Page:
To study the association between diagnosed dementia and oral health, focusing on the type of dementia, among an elderly population aged 75 years or older.Background:
Elderly people with dementia are at risk from oral diseases, but to date, only a few studies have analysed the association between type of dementia and oral health, and their results are inconclusive.Materials and methods:
This cross-sectional study is based on the Geriatric multi-disciplinary strategy (Gems) study that included 76 demented and 278 non-demented subjects. The data were collected by means of an interview and an oral clinical examination. The type of dementia was diagnosed according to DSM-IV criteria. Poisson’s and logistic regression models were used to determine relative risks (RR), odds ratios (OR) and 95% confidence limits (CI).Results:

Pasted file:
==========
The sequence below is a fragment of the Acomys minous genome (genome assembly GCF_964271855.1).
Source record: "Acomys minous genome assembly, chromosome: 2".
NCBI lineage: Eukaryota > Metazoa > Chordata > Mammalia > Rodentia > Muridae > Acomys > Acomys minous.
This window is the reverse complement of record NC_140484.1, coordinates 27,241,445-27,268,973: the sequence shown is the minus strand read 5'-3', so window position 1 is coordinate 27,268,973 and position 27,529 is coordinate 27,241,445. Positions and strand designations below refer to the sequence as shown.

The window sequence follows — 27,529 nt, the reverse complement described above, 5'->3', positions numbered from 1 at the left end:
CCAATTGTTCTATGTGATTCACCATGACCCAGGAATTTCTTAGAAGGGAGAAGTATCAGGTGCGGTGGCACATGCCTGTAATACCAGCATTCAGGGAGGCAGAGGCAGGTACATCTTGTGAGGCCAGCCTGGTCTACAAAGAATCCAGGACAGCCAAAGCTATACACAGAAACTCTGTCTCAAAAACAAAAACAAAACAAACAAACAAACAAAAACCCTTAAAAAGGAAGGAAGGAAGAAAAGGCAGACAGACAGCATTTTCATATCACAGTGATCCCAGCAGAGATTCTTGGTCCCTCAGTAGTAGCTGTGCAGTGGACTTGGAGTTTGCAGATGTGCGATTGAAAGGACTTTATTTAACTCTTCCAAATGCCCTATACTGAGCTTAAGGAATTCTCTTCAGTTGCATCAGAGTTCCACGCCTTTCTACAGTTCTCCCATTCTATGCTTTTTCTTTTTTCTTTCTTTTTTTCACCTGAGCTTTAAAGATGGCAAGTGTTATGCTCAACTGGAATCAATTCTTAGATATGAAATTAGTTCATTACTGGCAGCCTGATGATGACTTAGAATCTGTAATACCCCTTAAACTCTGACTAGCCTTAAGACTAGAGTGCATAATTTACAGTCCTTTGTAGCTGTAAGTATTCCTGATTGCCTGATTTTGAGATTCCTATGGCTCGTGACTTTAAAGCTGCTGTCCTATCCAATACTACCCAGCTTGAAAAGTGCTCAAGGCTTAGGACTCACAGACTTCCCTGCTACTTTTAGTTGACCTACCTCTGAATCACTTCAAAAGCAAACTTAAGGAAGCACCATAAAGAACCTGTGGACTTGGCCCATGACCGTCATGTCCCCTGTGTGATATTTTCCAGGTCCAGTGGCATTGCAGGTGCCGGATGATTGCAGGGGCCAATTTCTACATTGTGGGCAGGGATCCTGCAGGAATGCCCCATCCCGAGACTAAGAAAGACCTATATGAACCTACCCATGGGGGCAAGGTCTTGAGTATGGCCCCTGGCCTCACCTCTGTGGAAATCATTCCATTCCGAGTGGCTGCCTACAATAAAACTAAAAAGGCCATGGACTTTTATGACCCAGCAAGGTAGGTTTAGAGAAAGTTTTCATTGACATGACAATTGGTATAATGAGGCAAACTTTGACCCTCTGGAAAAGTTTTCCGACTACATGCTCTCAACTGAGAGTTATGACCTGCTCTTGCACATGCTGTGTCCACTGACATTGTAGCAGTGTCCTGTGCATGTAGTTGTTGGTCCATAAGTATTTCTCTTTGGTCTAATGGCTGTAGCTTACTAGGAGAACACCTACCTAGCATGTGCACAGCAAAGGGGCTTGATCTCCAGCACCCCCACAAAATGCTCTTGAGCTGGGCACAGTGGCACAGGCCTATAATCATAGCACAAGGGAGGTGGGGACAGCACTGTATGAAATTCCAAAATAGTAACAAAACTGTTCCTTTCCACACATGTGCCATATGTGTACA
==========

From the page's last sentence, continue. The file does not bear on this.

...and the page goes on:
Our results showed that patients with Alzheimer’s disease and those with other types of dementia had an increased likelihood of having carious teeth, teeth with deep periodontal pockets, and poor oral and denture hygiene, compared with non-demented persons. The results showed that the type of dementia does not seem to be an essential determinant of oral health.Conclusions:
Among the elderly aged 75 years or older, patients with Alzheimer’s disease or other types of dementia are at increased risk of poor oral health and poor oral hygiene.